As we walked the length of a strip of dirt path and the occasional wooden planks, Dal Lian attributed the success of the business to B4T, explaining that the loan enabled him to purchase the coop and pond, on top of the existing fields of rice paddy, beans, and other vegetables. It is the coop and pond, however, that yield the most profit. It is also a shrewd move — the chicken droppings would fall into the pond as food for the carps. Of course, they do not actually eat the droppings, whose main purpose is to fertilise the water instead, which in turn provides nutrients for the carps. Above the pond, some 7,000 chickens regularly lay eggs, which are then sold to meet the high demand for them in the area. The carps are also sold seasonally. This mutually beneficial ecosystem is so effective that Dal Lian recently started planning for an extension to the pond to accommodate even more fish.
Later, we were given a close-up tour of the coop, where some employees could be seen walking their rounds and ensuring there was enough chicken feed. Curious, I too walked from end to end, bamboo poles creaking beneath my feet. While the stench wasn’t as bad as I thought it would be, I was amazed at how much the chickens were defecating; the sound of droppings breaking the water surface could constantly be heard, accompanied by a flurry of clucking. Despite the success of this business, Laval made it painfully clear that B4T is hit-and-miss, more often than not; in a standard five-year loan plan, anything can happen. He recounted how a pastor used the loan to build a house for his family instead, upon learning that he had contracted a terminal illness.
“We didn’t know what to say or do; the man was already dying,” Laval said.
The conversation eventually shifted to the 55 orphans that Dal Lian and Susu were in charge of. They beamed with pride as they announced that one of them would be studying at a university soon. We were also introduced to the rather peculiar tertiary education system that the Burmese government employs, in which university hopefuls are not allowed to pick their desired programmes and schools. Instead, the government analyses their high school grades and places them in programmes they think complement their strengths. University placements are also decided by the government, and their decisions are often only communicated to the applicants a week or two before the semester begins, proving extremely problematic to students whose universities are hours away in another state.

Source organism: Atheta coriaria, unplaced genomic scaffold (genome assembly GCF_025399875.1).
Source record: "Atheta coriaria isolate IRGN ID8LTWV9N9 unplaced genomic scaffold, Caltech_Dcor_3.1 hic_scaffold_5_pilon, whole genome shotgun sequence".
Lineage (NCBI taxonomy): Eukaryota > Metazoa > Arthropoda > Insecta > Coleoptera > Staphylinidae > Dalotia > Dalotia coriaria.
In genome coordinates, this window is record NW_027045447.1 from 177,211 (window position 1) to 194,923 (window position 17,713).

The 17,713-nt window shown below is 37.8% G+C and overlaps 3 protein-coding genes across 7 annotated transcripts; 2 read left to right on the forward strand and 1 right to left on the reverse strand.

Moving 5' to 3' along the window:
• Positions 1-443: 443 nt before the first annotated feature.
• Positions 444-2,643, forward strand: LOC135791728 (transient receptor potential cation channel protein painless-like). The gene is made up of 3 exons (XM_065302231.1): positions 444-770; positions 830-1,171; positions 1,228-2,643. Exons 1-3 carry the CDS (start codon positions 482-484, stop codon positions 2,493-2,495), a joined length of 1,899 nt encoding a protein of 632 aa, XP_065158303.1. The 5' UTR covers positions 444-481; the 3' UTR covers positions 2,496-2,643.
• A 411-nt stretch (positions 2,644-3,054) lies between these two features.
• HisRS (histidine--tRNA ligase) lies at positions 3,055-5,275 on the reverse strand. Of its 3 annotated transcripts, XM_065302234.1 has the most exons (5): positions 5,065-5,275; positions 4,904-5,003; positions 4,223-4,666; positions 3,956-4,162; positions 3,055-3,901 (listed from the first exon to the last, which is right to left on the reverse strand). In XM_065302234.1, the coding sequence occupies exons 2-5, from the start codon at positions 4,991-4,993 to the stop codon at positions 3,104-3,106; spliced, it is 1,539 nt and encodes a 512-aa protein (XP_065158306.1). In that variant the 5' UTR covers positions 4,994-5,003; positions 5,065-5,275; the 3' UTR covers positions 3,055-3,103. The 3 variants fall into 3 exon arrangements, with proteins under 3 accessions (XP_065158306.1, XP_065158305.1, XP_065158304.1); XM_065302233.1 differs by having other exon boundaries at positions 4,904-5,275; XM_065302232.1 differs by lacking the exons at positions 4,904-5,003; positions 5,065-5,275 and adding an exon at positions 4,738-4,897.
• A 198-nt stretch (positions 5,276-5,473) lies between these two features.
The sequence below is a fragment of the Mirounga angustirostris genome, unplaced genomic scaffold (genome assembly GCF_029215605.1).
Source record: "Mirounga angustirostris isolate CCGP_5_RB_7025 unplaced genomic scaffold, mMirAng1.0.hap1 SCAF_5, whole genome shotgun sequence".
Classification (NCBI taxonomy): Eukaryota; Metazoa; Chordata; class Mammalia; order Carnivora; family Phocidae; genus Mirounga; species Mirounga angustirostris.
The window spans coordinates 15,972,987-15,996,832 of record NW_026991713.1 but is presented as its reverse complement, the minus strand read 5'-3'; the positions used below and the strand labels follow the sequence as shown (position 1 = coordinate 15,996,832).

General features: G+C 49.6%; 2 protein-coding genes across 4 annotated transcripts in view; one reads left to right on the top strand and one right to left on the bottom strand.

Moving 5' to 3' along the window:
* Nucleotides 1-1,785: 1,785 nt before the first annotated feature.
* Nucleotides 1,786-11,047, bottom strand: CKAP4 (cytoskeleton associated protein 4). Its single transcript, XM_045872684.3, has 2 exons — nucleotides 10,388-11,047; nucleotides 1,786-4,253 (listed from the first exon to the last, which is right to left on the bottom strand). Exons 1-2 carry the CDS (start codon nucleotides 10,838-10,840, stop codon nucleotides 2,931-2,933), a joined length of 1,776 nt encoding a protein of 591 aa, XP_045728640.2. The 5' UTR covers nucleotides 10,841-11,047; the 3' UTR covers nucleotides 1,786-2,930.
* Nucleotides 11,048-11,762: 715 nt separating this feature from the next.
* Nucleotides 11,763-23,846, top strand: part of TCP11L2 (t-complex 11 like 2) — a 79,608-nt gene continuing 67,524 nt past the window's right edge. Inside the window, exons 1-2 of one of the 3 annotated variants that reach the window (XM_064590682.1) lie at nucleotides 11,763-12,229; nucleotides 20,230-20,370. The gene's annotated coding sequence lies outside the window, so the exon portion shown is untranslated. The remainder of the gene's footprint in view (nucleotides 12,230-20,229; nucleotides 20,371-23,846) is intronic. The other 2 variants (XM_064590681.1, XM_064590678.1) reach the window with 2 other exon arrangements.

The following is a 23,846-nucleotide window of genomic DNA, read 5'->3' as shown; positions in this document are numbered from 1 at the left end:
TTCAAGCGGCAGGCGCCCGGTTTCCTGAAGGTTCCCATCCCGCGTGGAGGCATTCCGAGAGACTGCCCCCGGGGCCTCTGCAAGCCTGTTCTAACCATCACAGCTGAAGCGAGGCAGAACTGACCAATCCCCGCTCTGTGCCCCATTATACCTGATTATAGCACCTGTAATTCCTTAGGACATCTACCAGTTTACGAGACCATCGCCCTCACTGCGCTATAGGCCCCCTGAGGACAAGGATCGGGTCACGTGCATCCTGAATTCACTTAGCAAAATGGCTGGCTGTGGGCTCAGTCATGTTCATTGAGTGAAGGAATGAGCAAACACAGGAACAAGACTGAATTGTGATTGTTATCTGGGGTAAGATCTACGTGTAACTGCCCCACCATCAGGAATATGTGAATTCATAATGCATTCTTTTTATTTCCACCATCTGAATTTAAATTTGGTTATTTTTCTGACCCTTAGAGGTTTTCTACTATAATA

4:30pm, Garden Home Orphanage, Yangon
We made our way back to the entrance, concluding our itinerary for the day with a visit to Dal Lian and Susu’s Garden Home Orphanage. It was where we could truly witness the benefits reaped from a successful B4T-backed business. We stopped in what seemed like the middle of a thin forest some distance away from the main road. There, Susu and a few curious orphans excitedly welcomed us. Pitting the orphanage against the cramped houses and a general lack of infrastructure that we had seen previously, the compound was quite remarkable. Spacious dormitories with rows of bunk beds could easily house the orphans, and there was also a proper sewage and water system, evidenced by restrooms with running water and working flushes. Yet, this sense of relative comfort has not stopped Dal Lian from continuously working to improve the orphanage. To the corner, a gigantic hall has been built, and just a short walk away stood a half-complete restroom area. A pastors’ conference would be held in two weeks, and Dal Lian was due to host them at the orphanage.
Soon after, we joined the orphans in worship at a classroom. Loud, passionate singing seemed to go hand in hand with the worshippers and it was certainly infectious to the soul. We were carried away by the chatter and worship, without even realising that the sky had darkened. It was nearly pitch black out in the open but for the light emanating from Dal Lian’s office, where we bade farewell to one of the most innovative and hardworking men I have met. Through more conversations with Laval, we learned that the Burmese are generally hard workers, but lack proper training and direction in terms of how they can effectively use their skills to create better lives for themselves.
Having a hotel room to myself made it conducive to reflect on everything I had seen and heard at the end of each day. Today, we got to see how a successful business should be run, and the huge potential that B4T has in impacting the lives of many. It was also a more transparent and concrete way to invest resources into these communities without having to worry, at the back of my head, just how much of it is being siphoned off in the form of extravagant living. More importantly, despite the risks, loan recipients are impacted at a more foundational level — we teach them how to fish.
This reflection continues in Part 4.